Art, more than painting

Lets face it, if you don’t have that certain spark within you, that driving force that made you pick up that pencil, then you are basically wasting your energy, time and money. As for this so called “spark?” Trust me, you will know when it is there.

If I was not in a particular mood to paint, then I didn’t. But, if I wanted to get into a mood then I would simply change my surroundings or place a music CD in the player, music that would enable me to capture the essence, one that would promote a spark… and now we’re drawing, et viola.

How you get there is up to you. Maintaining that feeling, controlling the emotion that flows from your brain, down your arm onto the canvas and into your eye, is one of the hardest things to master.

Writing a book, for instance, is like watching a film in your head and then writing what you see. The first edit is where you get to realize that you did something remarkable, even if it does resemble and out-of-control train hurtling down a track.

You need to do this in order to make mistakes and then discover ways to correct them. Some mistakes are plainly obvious. Others can only be seen by you.

Sculpting is probably one such area where mistakes can be costly, especially if you are working with marble. This is one medium that can fracture and break without warning. Having a woman’s boob suddenly drop to the floor and roll away because you tapped a little too hard, is usually followed by an expletive such as “Oh Crap!” But the damage is done, there is no going back in time to make the thing right.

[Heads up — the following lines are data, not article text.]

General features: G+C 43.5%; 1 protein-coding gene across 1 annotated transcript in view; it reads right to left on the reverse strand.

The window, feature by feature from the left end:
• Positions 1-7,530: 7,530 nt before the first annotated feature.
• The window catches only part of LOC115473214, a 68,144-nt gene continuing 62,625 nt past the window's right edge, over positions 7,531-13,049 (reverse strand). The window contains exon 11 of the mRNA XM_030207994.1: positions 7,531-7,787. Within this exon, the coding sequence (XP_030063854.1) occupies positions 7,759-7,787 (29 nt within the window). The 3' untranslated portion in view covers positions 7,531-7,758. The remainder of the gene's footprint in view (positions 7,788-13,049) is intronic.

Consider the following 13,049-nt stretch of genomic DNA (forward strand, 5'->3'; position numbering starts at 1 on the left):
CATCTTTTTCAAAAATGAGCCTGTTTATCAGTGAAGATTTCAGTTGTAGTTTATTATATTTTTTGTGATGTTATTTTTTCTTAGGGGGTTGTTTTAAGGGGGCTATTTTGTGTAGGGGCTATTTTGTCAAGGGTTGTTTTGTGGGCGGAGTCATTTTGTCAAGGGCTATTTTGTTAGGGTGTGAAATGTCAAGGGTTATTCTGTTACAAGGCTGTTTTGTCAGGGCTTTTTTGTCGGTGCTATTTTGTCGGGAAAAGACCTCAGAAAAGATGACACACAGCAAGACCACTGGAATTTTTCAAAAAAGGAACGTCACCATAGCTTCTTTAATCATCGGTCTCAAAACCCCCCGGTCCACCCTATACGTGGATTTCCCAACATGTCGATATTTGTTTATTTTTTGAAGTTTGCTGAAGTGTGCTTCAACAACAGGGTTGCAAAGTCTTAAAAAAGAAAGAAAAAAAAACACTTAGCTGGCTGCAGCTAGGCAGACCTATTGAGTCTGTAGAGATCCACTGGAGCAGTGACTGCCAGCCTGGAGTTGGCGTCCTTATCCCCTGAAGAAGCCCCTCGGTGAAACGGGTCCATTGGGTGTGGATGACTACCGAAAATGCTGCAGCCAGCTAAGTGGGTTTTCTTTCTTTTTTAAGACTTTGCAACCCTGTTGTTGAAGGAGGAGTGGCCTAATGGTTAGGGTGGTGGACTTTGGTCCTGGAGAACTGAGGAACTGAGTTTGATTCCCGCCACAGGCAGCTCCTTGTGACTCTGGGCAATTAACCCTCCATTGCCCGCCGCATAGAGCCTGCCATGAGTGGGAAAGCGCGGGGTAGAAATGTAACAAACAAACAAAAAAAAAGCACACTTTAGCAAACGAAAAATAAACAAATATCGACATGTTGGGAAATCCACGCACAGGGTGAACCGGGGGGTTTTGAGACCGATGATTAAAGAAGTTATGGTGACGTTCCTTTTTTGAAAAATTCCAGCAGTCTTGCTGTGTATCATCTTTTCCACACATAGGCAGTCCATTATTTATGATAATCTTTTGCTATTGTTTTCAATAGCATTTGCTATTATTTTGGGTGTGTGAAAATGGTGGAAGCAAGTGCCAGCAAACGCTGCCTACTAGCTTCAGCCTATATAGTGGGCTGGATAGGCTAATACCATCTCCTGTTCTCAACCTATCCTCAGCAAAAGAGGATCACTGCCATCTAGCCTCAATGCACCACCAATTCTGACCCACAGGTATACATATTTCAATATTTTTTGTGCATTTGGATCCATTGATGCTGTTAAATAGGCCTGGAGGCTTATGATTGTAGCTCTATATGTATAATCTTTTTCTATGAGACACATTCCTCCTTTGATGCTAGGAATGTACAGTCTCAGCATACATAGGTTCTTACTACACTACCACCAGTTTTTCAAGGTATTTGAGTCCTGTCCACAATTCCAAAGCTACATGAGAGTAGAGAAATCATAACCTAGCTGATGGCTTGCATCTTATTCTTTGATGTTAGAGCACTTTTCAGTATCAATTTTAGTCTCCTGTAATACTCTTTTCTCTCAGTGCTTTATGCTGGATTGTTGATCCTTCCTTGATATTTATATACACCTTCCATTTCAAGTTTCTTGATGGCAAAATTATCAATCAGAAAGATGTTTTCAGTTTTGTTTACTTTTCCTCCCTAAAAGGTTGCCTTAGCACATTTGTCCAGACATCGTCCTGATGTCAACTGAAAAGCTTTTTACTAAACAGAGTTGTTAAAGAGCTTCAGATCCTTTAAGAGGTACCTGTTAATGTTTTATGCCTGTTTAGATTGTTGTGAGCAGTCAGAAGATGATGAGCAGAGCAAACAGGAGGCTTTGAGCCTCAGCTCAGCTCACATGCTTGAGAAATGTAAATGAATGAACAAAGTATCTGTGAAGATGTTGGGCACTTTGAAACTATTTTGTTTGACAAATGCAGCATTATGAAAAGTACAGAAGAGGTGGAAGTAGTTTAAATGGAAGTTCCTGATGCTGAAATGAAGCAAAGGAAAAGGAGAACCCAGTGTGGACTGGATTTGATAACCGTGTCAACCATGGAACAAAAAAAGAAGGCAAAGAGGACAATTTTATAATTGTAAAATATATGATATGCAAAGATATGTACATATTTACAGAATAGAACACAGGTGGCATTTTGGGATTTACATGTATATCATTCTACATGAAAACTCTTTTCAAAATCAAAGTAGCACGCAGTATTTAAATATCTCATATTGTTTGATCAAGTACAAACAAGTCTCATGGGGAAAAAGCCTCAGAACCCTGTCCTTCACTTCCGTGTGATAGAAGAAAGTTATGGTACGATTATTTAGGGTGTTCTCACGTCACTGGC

Art can be whatever you want to make it. If the viewing public think that your work is crap, and it sells, then make more of this so-called crappy artwork. Crap sells, trust me. I’ve seen a lot of crap sell for millions.

The truth is, and this is quite important, you have to decide what it is that you want to paint, artistically, and then stick to it. Make a name for yourself by doing just that. If you excel at painting whatever is your forte, then make sure that it is your best. This is why so-called art experts tell their audience “this piece is typical of [insert your name.] It’s good, but it is not one of their better pieces. That, to some is like getting an 8/10 Could do better, from your teacher.

No one can be 100% all of the time. I have seen adults cry simply because I fed an artwork through a commercial shredder simply because, in my opinion, it was not good enough. I could do better, despite the continued rants.

Once you realize that you can, and will do better next time, means that you are learning from the experience of getting it wrong, and that is what art is all about. Mistakes can be costly, they can also be quite lucrative. But first, you need to prove yourself.

If you want to know more, this will show you.

Paint & Create by Hamilton-Fford available from Amazon Books worldwide

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